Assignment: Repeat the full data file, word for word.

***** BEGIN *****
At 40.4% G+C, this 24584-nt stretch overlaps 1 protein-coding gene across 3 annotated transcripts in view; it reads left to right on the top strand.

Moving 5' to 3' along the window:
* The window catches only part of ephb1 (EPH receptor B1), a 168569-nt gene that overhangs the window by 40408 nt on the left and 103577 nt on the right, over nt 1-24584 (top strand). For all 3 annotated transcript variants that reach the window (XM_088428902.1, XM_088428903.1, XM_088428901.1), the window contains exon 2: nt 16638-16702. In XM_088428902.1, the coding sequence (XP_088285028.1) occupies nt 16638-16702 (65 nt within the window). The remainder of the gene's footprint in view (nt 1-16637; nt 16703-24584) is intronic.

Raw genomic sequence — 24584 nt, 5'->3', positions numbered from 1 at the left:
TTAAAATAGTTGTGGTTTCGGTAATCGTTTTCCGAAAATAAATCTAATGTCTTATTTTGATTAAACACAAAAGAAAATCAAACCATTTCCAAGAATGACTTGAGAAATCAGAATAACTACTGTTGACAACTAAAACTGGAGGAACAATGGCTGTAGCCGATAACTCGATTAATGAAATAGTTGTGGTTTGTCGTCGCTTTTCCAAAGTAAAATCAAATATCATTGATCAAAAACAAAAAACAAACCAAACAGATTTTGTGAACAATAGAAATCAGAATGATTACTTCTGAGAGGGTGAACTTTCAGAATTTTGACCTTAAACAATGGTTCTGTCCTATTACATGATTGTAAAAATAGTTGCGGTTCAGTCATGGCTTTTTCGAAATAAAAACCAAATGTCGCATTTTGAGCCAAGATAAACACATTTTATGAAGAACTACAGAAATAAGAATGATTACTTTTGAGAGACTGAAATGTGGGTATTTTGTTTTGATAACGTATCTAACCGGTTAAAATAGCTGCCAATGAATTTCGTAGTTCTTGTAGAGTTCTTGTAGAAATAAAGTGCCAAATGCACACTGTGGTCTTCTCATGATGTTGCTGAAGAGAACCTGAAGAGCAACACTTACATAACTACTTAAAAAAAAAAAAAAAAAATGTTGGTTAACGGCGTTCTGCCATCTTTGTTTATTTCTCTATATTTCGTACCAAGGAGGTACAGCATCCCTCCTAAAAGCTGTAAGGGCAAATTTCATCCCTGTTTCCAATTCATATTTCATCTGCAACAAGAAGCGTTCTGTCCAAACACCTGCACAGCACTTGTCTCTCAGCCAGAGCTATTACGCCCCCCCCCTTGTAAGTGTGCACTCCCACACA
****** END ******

At 40.4% G+C, this 24584-nt stretch overlaps 1 protein-coding gene across 3 annotated transcripts in view; it reads left to right on the top strand.

Moving 5' to 3' along the window:
* The window catches only part of ephb1 (EPH receptor B1), a 168569-nt gene that overhangs the window by 40408 nt on the left and 103577 nt on the right, over nt 1-24584 (top strand). For all 3 annotated transcript variants that reach the window (XM_088428902.1, XM_088428903.1, XM_088428901.1), the window contains exon 2: nt 16638-16702. In XM_088428902.1, the coding sequence (XP_088285028.1) occupies nt 16638-16702 (65 nt within the window). The remainder of the gene's footprint in view (nt 1-16637; nt 16703-24584) is intronic.

Raw genomic sequence — 24584 nt, 5'->3', positions numbered from 1 at the left:
TTAAAATAGTTGTGGTTTCGGTAATCGTTTTCCGAAAATAAATCTAATGTCTTATTTTGATTAAACACAAAAGAAAATCAAACCATTTCCAAGAATGACTTGAGAAATCAGAATAACTACTGTTGACAACTAAAACTGGAGGAACAATGGCTGTAGCCGATAACTCGATTAATGAAATAGTTGTGGTTTGTCGTCGCTTTTCCAAAGTAAAATCAAATATCATTGATCAAAAACAAAAAACAAACCAAACAGATTTTGTGAACAATAGAAATCAGAATGATTACTTCTGAGAGGGTGAACTTTCAGAATTTTGACCTTAAACAATGGTTCTGTCCTATTACATGATTGTAAAAATAGTTGCGGTTCAGTCATGGCTTTTTCGAAATAAAAACCAAATGTCGCATTTTGAGCCAAGATAAACACATTTTATGAAGAACTACAGAAATAAGAATGATTACTTTTGAGAGACTGAAATGTGGGTATTTTGTTTTGATAACGTATCTAACCGGTTAAAATAGCTGCCAATGAATTTCGTAGTTCTTGTAGAGTTCTTGTAGAAATAAAGTGCCAAATGCACACTGTGGTCTTCTCATGATGTTGCTGAAGAGAACCTGAAGAGCAACACTTACATAACTACTTAAAAAAAAAAAAAAAAAATGTTGGTTAACGGCGTTCTGCCATCTTTGTTTATTTCTCTATATTTCGTACCAAGGAGGTACAGCATCCCTCCTAAAAGCTGTAAGGGCAAATTTCATCCCTGTTTCCAATTCATATTTCATCTGCAACAAGAAGCGTTCTGTCCAAACACCTGCACAGCACTTGTCTCTCAGCCAGAGCTATTACGCCCCCCCCCTTGTAAGTGTGCACTCCCACACA